It’s been another airport week mainly dominated by the various reports about Ebola prevention plus a few suspected scares of passengers carrying the virus on certain flights. Here are all of our topics for this week:
Isn’t it interesting how one little news post from a previous week can have another similar story showing up the very next week? We’re talking about the smuggling stories of course. But here are the rest of this week’s topics:
Well, well, finger-point, finger-point… yes, okay we admit it, we’re about 24 hours late with our weekly news round-up. But hey, better late than never or isn’t that what they say? Whatever; let’s not get into excuses but rather focus on the task at hand.
I am sure you agree that 2008 has been a very difficult eventful year. This also holds also true for the aviation industry as our selection of the top 10 news stories about airports shows:
10. London Stansted blockade
Early December environmental activists have stopped flights at London’s Stansted airport (IATA: STN) after breaking through to the runway, raising security concerns at Britain’s third-busiest airport. The protests against a further expansion of the airport caused a serious knock-on effect on the airport’s flight operations causing over 50 flights to be cancelled.
9. Opening of Beijing airport Terminal 3
On March 26, Beijing airport (IATA: PEK) opened its new Terminal 3, designed by Sir Norman Foster, after four years of construction. It is the world’s largest airport building, covering more than a million square meters, designed to accommodate an estimated 50 million passengers a year by 2020.
8. Closure of Berlin’s iconic Tempelhof airport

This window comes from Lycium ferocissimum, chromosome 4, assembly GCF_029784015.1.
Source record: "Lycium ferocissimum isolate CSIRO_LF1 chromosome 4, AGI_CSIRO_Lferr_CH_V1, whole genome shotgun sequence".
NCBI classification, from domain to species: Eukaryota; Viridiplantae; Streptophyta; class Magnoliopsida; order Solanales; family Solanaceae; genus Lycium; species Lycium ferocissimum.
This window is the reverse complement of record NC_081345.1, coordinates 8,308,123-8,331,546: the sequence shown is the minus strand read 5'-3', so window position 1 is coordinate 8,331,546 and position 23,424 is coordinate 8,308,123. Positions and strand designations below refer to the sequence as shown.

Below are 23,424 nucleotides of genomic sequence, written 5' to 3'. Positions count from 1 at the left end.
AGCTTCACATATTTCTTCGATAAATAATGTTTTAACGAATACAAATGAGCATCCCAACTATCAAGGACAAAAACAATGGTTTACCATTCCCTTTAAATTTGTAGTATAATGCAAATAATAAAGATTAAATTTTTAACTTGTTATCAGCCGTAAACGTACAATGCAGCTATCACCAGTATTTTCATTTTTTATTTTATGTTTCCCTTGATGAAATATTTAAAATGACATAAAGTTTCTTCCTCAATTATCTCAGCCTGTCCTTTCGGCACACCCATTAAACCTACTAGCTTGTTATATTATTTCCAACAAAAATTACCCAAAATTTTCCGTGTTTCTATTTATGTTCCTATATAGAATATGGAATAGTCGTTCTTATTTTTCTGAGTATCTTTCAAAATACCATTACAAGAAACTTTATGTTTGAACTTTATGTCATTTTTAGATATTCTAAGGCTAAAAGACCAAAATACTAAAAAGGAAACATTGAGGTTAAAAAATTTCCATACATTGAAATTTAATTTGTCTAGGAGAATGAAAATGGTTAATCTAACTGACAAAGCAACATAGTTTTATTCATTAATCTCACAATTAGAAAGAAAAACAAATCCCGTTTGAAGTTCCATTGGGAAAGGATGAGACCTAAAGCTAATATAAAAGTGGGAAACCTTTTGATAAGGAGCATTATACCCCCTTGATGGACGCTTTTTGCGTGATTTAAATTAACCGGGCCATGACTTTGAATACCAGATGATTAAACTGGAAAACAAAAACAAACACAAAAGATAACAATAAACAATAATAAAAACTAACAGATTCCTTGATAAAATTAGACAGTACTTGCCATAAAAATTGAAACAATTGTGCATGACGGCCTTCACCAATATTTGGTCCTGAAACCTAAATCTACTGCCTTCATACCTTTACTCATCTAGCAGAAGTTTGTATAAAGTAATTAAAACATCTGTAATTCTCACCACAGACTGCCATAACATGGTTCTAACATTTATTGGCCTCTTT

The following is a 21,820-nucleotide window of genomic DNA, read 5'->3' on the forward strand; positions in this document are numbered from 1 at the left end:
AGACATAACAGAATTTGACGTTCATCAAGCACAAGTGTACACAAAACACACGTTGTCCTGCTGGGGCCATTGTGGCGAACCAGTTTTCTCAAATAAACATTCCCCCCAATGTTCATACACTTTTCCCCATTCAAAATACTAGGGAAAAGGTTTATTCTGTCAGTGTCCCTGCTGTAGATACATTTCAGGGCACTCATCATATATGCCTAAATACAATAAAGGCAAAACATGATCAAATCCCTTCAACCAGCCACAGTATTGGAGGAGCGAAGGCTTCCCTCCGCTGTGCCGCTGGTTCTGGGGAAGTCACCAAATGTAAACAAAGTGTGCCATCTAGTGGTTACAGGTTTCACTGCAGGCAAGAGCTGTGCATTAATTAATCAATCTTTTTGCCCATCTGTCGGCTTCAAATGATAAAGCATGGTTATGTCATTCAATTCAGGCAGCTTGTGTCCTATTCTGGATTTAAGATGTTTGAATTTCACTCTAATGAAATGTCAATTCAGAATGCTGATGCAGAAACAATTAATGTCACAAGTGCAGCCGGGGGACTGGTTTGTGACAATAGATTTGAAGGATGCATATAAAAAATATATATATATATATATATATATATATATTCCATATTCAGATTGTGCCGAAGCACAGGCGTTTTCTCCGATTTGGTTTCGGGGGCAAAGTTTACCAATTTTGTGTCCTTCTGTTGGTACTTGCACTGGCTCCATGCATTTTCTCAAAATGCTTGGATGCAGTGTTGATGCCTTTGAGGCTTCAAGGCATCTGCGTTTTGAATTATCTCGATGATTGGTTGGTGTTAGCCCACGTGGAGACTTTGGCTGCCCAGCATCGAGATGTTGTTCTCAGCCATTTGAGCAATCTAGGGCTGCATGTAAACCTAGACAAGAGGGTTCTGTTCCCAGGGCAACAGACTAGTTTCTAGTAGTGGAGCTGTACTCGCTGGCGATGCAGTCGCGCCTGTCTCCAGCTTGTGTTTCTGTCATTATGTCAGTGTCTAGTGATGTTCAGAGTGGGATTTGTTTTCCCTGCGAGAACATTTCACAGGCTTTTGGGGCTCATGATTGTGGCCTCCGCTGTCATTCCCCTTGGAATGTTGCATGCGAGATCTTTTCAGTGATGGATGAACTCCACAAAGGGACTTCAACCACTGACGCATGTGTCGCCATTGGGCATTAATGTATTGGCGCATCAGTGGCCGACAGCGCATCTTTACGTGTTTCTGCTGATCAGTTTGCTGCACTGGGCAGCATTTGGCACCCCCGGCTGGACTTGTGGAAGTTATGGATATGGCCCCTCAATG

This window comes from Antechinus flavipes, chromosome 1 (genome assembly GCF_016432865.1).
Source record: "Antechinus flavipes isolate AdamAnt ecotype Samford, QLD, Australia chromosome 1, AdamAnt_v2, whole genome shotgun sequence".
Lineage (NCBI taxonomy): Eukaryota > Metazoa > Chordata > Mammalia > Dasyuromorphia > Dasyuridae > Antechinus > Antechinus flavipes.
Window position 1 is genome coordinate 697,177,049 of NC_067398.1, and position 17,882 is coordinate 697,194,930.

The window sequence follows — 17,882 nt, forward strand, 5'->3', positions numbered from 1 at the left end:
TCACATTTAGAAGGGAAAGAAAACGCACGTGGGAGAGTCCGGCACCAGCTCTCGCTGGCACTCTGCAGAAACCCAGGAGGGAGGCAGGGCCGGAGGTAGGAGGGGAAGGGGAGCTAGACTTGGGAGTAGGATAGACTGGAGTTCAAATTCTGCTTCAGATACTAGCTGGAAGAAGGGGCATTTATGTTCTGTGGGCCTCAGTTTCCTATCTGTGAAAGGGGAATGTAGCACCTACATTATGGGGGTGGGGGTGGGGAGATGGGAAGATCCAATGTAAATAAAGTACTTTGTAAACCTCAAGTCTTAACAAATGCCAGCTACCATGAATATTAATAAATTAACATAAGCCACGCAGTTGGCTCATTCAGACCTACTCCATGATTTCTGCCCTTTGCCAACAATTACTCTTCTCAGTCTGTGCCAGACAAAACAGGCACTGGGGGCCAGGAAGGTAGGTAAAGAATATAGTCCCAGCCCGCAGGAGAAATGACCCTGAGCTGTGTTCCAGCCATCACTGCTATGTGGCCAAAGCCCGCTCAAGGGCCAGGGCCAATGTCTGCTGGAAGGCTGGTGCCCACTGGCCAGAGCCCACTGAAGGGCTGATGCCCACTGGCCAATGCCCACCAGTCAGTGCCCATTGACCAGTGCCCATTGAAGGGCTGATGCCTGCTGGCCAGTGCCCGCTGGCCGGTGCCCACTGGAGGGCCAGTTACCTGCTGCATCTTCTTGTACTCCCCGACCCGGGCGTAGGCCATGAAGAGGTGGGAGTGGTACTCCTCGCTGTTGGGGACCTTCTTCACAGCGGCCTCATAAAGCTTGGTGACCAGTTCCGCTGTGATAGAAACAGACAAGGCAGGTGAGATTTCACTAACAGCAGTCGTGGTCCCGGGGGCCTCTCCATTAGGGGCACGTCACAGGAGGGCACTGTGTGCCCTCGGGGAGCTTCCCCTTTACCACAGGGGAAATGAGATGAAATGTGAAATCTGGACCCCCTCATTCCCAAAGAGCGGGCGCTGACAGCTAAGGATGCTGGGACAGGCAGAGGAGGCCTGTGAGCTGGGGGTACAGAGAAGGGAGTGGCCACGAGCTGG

Open one, close one; on the October 30, Berlin’s iconic Tempelhof airport closed down for good. Originally opened in 1923, the later built airport halls and neighbouring buildings, intended to become the gateway to Europe and a symbol of Hitler’s “world capital” Germania. Read our full coverage here.
7. Kalitta Air crash at Brussels airport
On Sunday, 25 May a Boeing 747 cargo plane overshot the runway at Brussels Zaventem airport (IATA: BRU) and crashed resulting the aircraft to break into 2 parts. The spectacular picture made the news everywhere.
6. Frightening landing at Hamburg’s airport
A low pressure system named “Emma” nearly caused a disaster at Hamburg airport (IATA: HAM) in March. The Lufthansa A320 plane struggled to make the runway through 90 kilometre-per-hour crosswinds resulting in the 39 year old pilots last minute go-around procedure and a safe second attempt. The frightening approach was caught on camera and is an extraordinary piece which will now probably be used all over the world in pilot training classrooms.
5. Hong Kong wins ‘Airport of the Year’ award
In July Hong Kong International airport (IATA: HKG) was named best Airport in the world, in the passenger survey results released by Skytrax. Despite being “only” rated in 5th place in the most-timely airport survey, Hong Kong received the prestigious award after Skytrax collected 8.2 million questionnaires completed by passengers over a 10-month time period. Read our congratulating article here.
4. Spanair crash at Madrid airport
A combination of basic pilot error and an electrical failure was the possible cause of the crash of a Spanair plane at Madrid’s Barajas airport (IATA: MAD) on 20 August that killed 154 people. The airport was closed for several hours after the accident.
3. Radar malfunction at Dublin airport
In the midst of the summer holiday season, Dublin airport (IATA: DUB) made the news with its malfunctioning radar system which meant that controllers lost some functionality on their screens meaning they were unable to see the labels attached to ‘blips’ that signify individual aircraft. The problem resulted in massive delays and many cancellations over several days.
In March BAA, the company that owns Heathrow airport, opened its newest addition of what should have been a proud event for London’s most criticised airport. Instead, the opening resulted in a PR disaster with BAA losing thousands of bags over several months. The event then became one of the triggers leading to the demands of breaking up BAA’s monopolistic ownership of airports in the UK.